The University of Wyoming will be working with nearly $6 million less for the next biennium after Gov. Matt Mead signed the budget bill into law Thursday.
A 1.5 percent budget cut — applied to many state agencies — is responsible for a majority of the shortfall, said Chris Boswell, vice president for governmental and community affairs.
“The actual dollar amount will be just shy of $6 million for the university over the biennium,” he said.
“That’s the across-the-board reduction.”
One of UW’s largest projects, creating and implementing a new fiscal system, is expected to cost about $20 million during the next two years.
“The Joint Appropriations Committee said, ‘OK, you need $20 million for the fiscal systems at UW for the two years of the biennium. You come up with $15 million, and the state will provide you with $5 million,’” Boswell said. “It’s sort of a winding road in terms of cuts versus the requirement that UW come up with money for these fiscal systems.”
UW wasn’t expecting this, as original estimates had the cost millions of dollars less. The effectively adds to the amount of money the university needs to find internally.
“We have to meet the budget reduction of $6 million on top of (the fiscal system funding),” Boswell said. “Then, we’ve got things like IT that were not funded either in the governor’s recommendations or any additional state appropriations, but we’ve still got IT needs, and we’re going to have to move money around for those needs. It all adds up to a lot of money.”
While some UW areas didn’t receive full funding, the university fared better than other state agencies.
“There’s good news in terms of the Science Initiative — that’s $2.3 million in ongoing, programmatic funding that’s very important to continue progress,” he said. “There’s a new program at the (UW Casper) — a master’s in counselor education — that was funded.”
The $100 million needed for a new Science Building was also approved along with the $2.3 million in recurring funds for the Science Initiative.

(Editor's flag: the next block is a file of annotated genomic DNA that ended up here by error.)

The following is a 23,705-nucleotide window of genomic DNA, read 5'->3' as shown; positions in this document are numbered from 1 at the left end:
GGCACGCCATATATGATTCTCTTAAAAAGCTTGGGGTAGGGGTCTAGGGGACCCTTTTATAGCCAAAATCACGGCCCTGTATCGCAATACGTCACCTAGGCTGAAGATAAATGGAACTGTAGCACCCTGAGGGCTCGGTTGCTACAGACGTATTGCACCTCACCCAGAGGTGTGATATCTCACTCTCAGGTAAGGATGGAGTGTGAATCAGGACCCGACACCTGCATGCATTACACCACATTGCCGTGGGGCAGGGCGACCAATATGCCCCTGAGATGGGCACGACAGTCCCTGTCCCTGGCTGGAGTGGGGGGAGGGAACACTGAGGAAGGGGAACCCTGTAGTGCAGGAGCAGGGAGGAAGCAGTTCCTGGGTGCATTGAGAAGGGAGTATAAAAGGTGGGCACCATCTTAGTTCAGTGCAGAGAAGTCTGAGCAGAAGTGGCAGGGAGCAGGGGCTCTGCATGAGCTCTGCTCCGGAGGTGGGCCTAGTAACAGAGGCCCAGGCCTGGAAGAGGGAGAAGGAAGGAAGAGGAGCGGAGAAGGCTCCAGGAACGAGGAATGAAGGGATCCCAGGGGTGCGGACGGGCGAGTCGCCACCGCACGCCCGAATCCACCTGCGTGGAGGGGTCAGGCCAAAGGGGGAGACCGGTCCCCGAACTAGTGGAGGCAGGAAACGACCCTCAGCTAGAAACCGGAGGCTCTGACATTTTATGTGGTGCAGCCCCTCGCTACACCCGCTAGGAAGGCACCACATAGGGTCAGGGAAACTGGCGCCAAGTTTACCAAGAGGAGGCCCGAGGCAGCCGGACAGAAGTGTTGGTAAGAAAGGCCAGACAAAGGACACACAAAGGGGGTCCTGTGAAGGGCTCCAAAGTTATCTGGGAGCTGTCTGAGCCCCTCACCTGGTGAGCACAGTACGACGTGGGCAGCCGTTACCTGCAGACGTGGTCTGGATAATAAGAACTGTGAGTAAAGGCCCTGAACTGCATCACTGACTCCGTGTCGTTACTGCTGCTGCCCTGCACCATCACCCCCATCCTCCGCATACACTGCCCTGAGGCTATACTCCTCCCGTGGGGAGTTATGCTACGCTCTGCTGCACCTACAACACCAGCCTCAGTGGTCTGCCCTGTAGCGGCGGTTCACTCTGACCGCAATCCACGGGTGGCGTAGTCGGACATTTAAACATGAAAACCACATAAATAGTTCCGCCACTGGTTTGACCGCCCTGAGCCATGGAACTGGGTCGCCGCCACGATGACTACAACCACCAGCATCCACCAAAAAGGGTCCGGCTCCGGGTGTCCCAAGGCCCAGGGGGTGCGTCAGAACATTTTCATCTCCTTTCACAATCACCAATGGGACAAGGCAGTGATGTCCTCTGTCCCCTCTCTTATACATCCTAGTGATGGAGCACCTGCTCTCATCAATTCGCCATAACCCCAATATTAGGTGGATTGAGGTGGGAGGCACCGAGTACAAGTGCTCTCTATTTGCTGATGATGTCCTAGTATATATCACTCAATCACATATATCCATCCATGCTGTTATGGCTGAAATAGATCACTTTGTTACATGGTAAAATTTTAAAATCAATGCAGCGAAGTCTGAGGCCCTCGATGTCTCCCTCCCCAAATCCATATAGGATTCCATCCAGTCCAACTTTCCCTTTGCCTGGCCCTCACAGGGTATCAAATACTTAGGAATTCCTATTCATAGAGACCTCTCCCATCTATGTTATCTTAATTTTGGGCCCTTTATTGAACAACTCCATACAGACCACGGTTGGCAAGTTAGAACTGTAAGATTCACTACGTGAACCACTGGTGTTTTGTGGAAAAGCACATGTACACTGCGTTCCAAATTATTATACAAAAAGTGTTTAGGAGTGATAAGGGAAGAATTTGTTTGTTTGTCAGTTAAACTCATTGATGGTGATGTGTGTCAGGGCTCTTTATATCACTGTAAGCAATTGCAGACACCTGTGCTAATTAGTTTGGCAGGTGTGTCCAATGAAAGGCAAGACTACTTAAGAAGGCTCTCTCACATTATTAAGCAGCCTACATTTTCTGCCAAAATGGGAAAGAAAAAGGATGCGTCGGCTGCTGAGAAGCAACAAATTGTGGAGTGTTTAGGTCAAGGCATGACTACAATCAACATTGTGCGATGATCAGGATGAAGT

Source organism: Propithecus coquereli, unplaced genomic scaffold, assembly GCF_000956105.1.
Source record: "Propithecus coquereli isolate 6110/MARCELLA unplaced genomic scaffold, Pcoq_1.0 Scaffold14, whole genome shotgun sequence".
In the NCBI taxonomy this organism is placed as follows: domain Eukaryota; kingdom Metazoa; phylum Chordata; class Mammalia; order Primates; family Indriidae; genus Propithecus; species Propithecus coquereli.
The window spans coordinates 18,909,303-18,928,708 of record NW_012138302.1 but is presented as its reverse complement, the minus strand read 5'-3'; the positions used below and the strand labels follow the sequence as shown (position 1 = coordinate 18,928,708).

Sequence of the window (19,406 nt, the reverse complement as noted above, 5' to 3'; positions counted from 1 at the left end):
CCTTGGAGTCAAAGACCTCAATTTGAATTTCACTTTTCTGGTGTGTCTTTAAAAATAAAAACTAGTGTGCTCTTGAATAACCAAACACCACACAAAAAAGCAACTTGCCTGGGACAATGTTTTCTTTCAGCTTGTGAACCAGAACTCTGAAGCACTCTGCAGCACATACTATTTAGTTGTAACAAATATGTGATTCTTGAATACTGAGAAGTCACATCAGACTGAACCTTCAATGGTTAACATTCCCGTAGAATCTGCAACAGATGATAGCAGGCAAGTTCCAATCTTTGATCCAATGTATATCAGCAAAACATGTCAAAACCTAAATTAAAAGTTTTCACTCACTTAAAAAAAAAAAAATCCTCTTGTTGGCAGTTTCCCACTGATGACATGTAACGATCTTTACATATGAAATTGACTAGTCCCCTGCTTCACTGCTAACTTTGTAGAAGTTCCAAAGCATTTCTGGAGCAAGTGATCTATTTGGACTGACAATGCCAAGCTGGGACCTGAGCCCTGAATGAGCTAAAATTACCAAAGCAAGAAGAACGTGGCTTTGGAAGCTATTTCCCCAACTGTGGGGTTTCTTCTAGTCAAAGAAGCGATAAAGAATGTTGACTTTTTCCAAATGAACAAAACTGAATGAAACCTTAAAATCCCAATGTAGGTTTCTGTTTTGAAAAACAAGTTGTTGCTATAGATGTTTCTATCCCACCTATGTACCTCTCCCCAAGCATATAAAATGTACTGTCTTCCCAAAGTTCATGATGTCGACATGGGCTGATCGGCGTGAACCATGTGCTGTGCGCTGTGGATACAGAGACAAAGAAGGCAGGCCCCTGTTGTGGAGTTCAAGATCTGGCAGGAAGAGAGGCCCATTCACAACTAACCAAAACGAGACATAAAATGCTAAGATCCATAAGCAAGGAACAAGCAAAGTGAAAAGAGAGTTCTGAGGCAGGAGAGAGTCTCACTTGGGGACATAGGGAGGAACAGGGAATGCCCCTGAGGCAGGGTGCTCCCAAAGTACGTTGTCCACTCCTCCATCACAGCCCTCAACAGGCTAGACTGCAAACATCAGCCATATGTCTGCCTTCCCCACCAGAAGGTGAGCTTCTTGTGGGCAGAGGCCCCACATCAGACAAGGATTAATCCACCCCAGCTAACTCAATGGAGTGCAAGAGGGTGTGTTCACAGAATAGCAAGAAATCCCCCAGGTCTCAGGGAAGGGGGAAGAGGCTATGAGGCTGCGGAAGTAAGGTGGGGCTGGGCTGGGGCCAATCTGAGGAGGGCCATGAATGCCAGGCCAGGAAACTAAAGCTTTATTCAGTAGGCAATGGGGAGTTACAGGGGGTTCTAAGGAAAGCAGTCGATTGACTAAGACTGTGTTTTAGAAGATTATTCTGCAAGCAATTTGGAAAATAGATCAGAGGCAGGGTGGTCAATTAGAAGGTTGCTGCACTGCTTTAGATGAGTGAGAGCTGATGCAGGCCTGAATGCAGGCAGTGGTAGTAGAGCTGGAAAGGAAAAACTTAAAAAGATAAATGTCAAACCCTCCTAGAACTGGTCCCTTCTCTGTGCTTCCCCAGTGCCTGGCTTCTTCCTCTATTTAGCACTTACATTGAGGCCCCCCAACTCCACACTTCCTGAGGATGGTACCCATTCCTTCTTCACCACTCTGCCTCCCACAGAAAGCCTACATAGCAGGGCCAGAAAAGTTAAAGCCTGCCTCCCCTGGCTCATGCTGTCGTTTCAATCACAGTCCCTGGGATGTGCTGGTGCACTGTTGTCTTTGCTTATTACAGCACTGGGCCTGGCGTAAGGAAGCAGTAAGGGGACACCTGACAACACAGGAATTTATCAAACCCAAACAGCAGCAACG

“This is really allowing us to jump-start many of the programmatic elements — in particular, the Wyoming Research Scholars Program, which is geared at getting our undergraduate students involved deeply in lab experiences and research experiences and professional development from an early time as students,” said Bryan Shader, mathematics professor and member of the Science Initiative team.
The funding will also go to educating professors, graduate students and Wyoming teachers about active teaching techniques that improve student learning. These new programs can begin before the Science Building is completed, making the $2.3 million just as important as the $100 million facility.
“If you asked any of the faculty involved, they will say the building is great and the new facilities were desperately needed, but what’s really going to make a difference are the programs and being able to get the people trained and some of the resources to deliver enhanced teaching and research opportunities for our students,” Shader said.
The approved funding also says the Science Initiative has firm legislative backing, Boswell said.
“It demonstrates that (the initiative) has the support of significant members of the legislature, support of the governor, and the very remarkable work of the faculty members who’ve been a part of the Science Initiative team — who put together a really thoughtful and significant proposal relating to, not just research, but the teaching of science,” he said.
The much-discussed $8 million match for the athletic department was also approved in the bill.
“We are very appreciative of the Legislature and the governor for supporting the request,” Athletics Director Tom Burman said. “We know our request was a hotly debated topic that many people had opinions on, and we are glad so many people supported the process.”
Athletics already had matching funds available, and not approving the $8 million match would have effectively cut its budget instead of keeping it status quo.
“We’ve had access to a match since 2014, so that would have gone to zero dollars, and it would have been very, very difficult for us,” Burman said. “We would’ve been in a very grave financial situation.
“The objective would have been to do everything we can to increase revenue to cover that cost,” Burman continued. “But long-term, the question would have been, ‘Could UW athletics survive without the match in its current form as a member in the Mountain West Conference?’”
Overall, Boswell said UW emerged well from the state budget cuts compared to other entities.
“You’re going to hear from folks that UW did incredibly well in the Legislature — and we did,” he said.
“There’s a lot of funding that’s been provided to the university.”